John Disinger was an American environmental educator, and scholar. His was often a rational and clear voice amid the competing clamour and battle as one disposition or other tried to out-shout another persuasion, particularly in the shameful culture wars that afflicted environmental education in the 1990s. I came across this quote the other day:
“… though EE is ideally interdisciplinary – an eclectic assemblage of interacting disciplines – its practitioners typically approach it as if it were multidisciplinary – an eclectic assemblage of discrete disciplines. Because EE’s practitioners typically are grounded in no more than one of the multiplicity of disciplines involved, logic leads them to approach EE through the intellectual filters of their own disciplines. Thus, practitioners in EE typically continue to talk past one another, rather than with one another”.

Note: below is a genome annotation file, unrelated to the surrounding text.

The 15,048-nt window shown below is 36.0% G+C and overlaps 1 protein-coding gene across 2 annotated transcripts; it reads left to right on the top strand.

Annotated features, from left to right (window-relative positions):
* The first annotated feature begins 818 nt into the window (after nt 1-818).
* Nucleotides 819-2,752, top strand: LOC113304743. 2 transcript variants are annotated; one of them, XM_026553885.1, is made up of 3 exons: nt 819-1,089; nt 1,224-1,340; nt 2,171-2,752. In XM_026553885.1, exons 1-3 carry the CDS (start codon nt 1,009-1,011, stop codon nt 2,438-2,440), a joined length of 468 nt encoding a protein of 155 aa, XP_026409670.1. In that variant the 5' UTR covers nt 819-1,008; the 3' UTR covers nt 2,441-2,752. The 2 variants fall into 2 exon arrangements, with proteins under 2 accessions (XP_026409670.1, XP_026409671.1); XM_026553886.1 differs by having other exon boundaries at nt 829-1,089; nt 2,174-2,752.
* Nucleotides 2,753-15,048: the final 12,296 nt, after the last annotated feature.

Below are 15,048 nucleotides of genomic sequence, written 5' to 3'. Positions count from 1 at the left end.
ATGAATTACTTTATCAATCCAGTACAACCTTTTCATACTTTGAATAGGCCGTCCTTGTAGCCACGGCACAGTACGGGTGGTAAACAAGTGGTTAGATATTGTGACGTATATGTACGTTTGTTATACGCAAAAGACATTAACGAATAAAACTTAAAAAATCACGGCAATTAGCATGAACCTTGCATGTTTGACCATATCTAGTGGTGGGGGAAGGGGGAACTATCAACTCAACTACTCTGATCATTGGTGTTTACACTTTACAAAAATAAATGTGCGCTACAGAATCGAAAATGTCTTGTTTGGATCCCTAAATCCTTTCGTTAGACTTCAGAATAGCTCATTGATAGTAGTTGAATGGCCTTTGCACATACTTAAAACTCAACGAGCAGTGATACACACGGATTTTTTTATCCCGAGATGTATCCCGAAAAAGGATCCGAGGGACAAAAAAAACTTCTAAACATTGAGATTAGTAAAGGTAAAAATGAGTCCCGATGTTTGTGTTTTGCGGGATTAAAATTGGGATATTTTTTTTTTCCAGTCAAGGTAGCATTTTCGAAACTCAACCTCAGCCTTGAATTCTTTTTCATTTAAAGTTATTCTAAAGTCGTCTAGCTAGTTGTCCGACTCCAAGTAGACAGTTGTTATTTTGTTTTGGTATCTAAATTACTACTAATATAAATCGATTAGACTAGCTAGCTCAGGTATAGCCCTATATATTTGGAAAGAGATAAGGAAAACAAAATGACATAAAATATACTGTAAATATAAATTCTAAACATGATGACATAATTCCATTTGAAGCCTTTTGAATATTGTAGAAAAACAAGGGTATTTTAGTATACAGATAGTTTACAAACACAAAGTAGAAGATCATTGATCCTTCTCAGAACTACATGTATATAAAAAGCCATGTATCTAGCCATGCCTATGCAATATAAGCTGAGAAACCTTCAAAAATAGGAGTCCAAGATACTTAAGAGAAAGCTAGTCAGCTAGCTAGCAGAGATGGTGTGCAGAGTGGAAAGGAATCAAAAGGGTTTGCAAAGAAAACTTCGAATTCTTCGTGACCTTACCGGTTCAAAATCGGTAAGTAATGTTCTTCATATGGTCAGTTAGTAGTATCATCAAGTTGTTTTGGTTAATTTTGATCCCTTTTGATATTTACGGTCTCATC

Quite so. It was true then, and remains so now, and even the spluttering rise of ESD, with its seductive appeal to an integrating holism, can do little to change matters. The lion's lying down with the lamb may be some people's vision of harmony, but mine is where geography and science teachers begin to talk with each other with student learning in mind.